Last Thursday, Attorney General Eric Holder announced new guidance giving Freedom of Information Act requesters broader access to government records.
The memo effectively reverts to the standard established by Janet Reno in 1993: requested information is to be released unless the agency “reasonably foresees” that doing so would be harmful to an interest protected by one of the nine statutory exemptions written into the law upon its 1966 passage.
Holder’s memo replaced John Ashcroft’s much-reviled October 2001 guidance allowing—some would say encouraging—FOIA officers to deny requests as long as a “sound legal basis” for doing so could be found in the Act’s exemptions. The new rules were greeted like a conquering hero, especially coming at the end of Sunshine Week, an annual media industry effort to raise awareness of government openness issues.
“We were delighted,” wrote The New York Times in a Sunday editorial, before approvingly noting that “the policy applied to pending lawsuits against the Bush administration for refusing to disclose information.”
Except that it doesn’t.
Unlike Reno’s 1993 memo, which explicitly required a review of “all pending FOIA cases” to ensure that Justice’s outstanding positions were in compliance with the new standard, the pending litigation review section of Holder’s memo contains no less than six hedges that could allow the government to decide to skip reviewing—and possibly reversing—its position on a troublesome case altogether:
With regard to litigation pending on the date of the issuance of this memorandum, this guidance should be taken into account and applied if practicable when, in the judgment of the Department of Justice lawyers handling the matter and the relevant agency defendants, there is a substantial likelihood that application of the guidance would result in a material disclosure of additional information.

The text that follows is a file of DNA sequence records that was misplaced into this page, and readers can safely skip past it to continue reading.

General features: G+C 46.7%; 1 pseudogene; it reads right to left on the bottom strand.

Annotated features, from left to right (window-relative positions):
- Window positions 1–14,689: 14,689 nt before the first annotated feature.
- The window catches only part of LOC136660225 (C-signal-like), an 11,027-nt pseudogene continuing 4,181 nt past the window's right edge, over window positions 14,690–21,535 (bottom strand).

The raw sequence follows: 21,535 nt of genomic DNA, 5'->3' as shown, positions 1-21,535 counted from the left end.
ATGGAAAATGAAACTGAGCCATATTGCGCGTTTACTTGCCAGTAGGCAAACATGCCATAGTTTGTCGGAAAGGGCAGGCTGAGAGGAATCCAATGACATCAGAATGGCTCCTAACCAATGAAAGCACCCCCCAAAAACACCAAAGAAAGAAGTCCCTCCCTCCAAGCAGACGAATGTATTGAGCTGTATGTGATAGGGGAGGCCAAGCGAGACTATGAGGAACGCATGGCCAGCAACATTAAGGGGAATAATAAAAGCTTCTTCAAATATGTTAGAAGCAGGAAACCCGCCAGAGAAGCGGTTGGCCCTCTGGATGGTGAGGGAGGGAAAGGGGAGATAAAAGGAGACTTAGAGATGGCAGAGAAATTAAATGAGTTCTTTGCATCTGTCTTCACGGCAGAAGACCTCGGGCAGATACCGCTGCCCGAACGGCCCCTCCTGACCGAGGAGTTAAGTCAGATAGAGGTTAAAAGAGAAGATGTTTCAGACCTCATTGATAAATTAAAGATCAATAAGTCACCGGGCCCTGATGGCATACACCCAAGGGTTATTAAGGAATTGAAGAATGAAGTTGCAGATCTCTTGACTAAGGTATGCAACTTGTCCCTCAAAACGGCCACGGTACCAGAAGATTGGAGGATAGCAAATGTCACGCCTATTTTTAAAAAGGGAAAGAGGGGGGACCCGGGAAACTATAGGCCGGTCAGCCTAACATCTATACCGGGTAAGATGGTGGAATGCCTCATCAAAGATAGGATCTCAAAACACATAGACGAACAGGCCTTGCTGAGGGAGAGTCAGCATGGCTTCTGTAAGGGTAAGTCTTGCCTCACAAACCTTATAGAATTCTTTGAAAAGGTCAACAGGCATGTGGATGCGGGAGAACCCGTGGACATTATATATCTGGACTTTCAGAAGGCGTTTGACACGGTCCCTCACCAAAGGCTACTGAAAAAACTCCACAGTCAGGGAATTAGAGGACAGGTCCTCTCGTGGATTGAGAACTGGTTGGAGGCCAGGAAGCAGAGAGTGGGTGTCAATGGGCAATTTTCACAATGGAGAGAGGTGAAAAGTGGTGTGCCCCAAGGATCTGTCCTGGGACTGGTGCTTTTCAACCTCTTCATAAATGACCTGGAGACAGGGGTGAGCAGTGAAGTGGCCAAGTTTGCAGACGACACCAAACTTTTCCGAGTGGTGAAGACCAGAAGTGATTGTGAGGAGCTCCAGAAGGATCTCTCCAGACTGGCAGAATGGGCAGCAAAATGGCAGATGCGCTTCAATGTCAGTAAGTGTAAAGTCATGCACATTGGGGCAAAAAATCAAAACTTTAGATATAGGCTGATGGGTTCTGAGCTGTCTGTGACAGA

The biggest and most obvious, according to Dan Metcalfe, who ran the Justice Department’s Office of Information and Privacy from 1981 to 2007, is the memo’s instruction that review only be undertaken if “practicable.”
“Whether intended or not, that’s about as hedged as can be,” says Metcalfe, who was the prime drafter of the Reno and Ashcroft FOIA memos. Just what “practicable” means is an open question.
“When would it not be considered practicable?” asks Anne Weismann, who from 1995 to 2002 oversaw all FOIA litigation as a senior Justice lawyer. “I can’t imagine the state of litigation should matter.”
Whatever lawyers applying the standards decide that “practicable” may mean, a well-placed “and” confirms that the memo places the decision not only with the Justice Department’s litigators, but also in the hands of the very agencies that made the initial decision to deny the request.
“Not a good idea,” says Metcalfe, especially because the memo speaks of the two parties exercising joint “judgment,” leaving the opportunity for a defendant agency lawyer to say something like this to their Justice counterpart: ‘“Your own Attorney General took pains to say it’s to be done only when practicable. Well if there ever were a case in which it’s not practicable, in my judgment, this is it.’”
“It could very easily be just one phone call, and that would be that,” says Metcalfe, who now runs American University’s Collaboration on Government Secrecy at the Washington College of Law.
Metcalfe’s tally of hedges includes language that would seem to exempt from review FOIA litigation over procedural matters such as fee disputes, the addition of the word “material”, and the phrase “substantial likelihood,” meaning that Justice could theoretically determine that it’s more likely than not that a review would result in a release of information—but still decide not to go through with the review anyway.
Experts agree that, at any given moment, Justice is usually involved in litigating a couple of hundred FOIA-related cases. (A Justice spokesperson did not respond to CJR’s request for a hard number, nor to comment more generally.)